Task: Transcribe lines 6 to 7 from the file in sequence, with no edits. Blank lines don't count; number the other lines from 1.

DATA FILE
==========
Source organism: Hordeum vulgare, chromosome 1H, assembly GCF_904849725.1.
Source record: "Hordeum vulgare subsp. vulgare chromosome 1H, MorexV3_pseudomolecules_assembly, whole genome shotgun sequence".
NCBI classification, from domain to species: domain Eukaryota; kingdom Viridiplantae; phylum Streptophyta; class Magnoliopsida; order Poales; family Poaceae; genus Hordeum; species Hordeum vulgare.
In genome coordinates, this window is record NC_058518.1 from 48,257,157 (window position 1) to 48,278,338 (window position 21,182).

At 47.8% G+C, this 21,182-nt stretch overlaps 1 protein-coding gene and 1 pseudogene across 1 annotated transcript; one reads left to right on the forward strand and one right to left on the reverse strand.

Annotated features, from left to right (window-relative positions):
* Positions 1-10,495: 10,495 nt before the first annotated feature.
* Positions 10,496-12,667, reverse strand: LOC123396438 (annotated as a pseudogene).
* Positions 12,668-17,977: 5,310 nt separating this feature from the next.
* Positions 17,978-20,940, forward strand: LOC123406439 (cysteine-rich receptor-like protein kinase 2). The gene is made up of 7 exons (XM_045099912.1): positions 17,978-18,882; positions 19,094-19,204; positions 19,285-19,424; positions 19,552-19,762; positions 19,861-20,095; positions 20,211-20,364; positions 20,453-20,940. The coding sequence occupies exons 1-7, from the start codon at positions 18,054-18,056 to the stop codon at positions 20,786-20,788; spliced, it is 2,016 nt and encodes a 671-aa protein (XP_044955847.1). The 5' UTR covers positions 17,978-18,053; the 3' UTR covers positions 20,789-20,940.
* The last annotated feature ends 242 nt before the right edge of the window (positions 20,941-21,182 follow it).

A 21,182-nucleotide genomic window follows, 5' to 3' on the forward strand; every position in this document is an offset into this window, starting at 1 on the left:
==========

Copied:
Annotated features, from left to right (window-relative positions):
* Positions 1-10,495: 10,495 nt before the first annotated feature.